I cooked dinner that night too, and in total spent about six hours straight in the kitchen. I haven't touched a pot since. But I'm thinking of making brownies tomorrow. It's much safer to cook American desserts I've decided.

For the sake of giving a little more merit to my stupid fight with Jean-Luc, I'll over-intellectualize it. Really, it's made me understand extremely acutely the relationship between identity and language. Ok, this idea is not a new one: a pillar of deconstructionist criticism (yes, I'm really over-intellectualizing it, but I really like deconstructionism) is the fluidity of language. We've all experienced in our native tongues the frustration of not being able to express ourselves, and even had major fights that have come from a simple misuderstanding caused by the fluidity of language. But in a second language, everything becomes that much more complicated. I don't even know who I am in French, because I'm never quite sure that what I'm saying is what I mean to say, and I'm never fully in control of how I express myself. Laetitia, Claude's daughter who lives in Spain and experienced the same phenomenon in Spanish, said that she is who she is only in French. In effect, she doesn't have a complete identity in Spanish. This year is seeming a little daunting. Furthermore (and this is the real cause of the argument between me and Jean-Luc), there is a very large gray area between funny and insulting in any language. In English, I can manoeuvre this area. I typically risk being insulting for the sake of making a joke, and have continued to do so in French. The problem though is that I really don't know the boundaries of humor in French, both linguistically and culturally, and I'm afraid it's gotten me into a bit of trouble. From now on I intend to choose bland and safe over funny and possibly rude, and in the process actively construct my French identity (as somebody a little on the bland side). But without a doubt, I miss the ease of English.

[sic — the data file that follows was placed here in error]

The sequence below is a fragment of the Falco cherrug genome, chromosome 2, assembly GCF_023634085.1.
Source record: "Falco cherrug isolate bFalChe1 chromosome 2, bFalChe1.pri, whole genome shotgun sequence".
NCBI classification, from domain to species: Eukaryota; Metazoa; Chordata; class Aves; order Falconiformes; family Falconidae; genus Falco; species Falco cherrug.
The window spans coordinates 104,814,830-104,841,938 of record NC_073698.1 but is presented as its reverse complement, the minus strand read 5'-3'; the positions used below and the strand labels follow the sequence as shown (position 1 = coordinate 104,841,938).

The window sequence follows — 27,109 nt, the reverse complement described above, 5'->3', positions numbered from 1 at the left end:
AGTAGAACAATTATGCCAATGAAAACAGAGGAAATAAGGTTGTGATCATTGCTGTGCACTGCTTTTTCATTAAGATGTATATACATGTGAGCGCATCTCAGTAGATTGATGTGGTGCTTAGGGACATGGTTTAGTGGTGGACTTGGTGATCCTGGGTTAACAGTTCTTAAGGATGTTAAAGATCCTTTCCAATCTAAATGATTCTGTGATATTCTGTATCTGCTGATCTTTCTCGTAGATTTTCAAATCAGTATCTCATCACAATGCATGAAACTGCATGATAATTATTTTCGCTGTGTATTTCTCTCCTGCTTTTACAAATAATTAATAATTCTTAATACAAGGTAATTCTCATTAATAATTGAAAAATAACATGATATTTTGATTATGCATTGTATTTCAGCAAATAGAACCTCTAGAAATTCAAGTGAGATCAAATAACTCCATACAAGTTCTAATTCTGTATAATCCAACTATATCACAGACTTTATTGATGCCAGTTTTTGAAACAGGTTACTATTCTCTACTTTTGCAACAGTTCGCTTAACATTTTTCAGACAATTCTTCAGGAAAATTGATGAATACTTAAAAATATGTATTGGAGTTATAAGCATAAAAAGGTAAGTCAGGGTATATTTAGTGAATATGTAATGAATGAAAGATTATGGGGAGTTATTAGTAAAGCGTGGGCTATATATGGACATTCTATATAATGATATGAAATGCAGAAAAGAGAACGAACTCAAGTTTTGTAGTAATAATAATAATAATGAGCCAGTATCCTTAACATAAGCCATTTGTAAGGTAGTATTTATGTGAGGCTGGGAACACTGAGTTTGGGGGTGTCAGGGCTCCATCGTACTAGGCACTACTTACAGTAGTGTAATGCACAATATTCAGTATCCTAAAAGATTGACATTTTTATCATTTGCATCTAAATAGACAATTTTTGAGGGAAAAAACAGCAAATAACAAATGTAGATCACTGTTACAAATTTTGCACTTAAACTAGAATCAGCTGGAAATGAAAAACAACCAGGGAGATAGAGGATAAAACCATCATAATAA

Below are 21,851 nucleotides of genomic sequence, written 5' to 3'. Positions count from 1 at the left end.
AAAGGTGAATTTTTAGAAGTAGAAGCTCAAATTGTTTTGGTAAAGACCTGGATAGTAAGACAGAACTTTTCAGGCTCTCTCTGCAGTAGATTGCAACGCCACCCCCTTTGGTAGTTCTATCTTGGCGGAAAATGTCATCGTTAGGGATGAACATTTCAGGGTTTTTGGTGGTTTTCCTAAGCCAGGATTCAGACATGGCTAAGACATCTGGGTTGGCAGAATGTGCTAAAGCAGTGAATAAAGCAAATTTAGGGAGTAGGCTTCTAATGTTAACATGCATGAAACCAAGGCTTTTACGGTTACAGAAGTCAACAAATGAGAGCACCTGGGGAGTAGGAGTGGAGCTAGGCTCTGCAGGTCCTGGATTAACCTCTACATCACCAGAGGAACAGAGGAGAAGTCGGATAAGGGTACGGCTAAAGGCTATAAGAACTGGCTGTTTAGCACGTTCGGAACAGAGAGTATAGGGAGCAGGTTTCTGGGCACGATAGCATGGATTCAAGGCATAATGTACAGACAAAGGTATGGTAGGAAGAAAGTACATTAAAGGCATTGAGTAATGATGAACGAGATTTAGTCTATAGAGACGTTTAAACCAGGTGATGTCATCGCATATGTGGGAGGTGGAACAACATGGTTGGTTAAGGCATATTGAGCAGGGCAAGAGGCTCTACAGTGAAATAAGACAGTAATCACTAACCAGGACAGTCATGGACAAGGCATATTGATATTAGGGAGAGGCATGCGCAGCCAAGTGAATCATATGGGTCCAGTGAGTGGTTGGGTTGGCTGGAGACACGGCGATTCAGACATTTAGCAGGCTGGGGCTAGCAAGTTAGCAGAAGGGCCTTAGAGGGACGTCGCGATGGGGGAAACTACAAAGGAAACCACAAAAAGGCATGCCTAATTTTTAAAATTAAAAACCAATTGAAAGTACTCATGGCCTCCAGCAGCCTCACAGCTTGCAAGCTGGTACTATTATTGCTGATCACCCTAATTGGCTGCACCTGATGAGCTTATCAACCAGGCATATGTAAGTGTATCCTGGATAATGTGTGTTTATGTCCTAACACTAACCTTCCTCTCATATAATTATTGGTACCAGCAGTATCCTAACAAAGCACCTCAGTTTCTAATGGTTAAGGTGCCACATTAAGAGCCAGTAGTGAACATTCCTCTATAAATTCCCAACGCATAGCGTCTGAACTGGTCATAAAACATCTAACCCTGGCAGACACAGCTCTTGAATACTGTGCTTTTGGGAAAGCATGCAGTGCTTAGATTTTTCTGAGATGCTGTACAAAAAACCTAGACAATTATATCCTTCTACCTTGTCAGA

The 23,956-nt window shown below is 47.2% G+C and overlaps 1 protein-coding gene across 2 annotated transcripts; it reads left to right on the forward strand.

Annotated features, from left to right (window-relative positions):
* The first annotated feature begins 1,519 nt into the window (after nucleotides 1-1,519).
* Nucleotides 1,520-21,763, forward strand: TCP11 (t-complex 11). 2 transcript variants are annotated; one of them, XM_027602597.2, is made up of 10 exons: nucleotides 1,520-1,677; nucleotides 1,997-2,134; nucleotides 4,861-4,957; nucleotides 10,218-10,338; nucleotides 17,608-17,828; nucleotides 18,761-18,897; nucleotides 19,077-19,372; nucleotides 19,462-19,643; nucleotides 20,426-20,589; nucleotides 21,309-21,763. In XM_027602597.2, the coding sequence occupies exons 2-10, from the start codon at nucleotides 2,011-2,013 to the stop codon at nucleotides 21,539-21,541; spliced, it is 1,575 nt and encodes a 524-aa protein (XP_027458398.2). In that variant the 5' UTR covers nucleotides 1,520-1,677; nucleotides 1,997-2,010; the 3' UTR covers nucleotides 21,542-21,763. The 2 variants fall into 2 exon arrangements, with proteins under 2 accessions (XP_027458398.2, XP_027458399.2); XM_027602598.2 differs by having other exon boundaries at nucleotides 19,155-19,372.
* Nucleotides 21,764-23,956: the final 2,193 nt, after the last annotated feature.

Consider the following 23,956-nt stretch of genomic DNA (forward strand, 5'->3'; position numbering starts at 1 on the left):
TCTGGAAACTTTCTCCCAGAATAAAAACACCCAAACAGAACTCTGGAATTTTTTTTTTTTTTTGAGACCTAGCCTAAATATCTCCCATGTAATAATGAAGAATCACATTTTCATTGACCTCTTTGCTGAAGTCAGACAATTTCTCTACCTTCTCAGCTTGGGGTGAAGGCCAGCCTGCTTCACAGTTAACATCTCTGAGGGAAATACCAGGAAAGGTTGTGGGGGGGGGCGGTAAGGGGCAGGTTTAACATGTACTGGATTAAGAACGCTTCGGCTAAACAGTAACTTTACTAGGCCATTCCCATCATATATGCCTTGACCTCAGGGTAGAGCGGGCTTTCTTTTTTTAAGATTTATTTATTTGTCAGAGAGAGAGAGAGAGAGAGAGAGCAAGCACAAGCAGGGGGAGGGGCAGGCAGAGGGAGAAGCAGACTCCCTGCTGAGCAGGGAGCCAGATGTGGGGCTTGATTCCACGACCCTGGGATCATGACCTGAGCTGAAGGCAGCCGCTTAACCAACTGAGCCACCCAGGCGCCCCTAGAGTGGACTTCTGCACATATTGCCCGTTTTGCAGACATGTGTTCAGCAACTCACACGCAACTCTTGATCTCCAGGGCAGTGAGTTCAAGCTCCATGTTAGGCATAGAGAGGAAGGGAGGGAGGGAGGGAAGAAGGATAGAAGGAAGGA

Last thing: I've finally uploaded my pictures onto my computer, and today or tomorrow will try to figure out how to post the better ones on my blog.

1 comment:

  1. Rachel, next time the oven is too hot when you are baking pate a choux, turn it off and leave them in there so they dry out. xoxo mama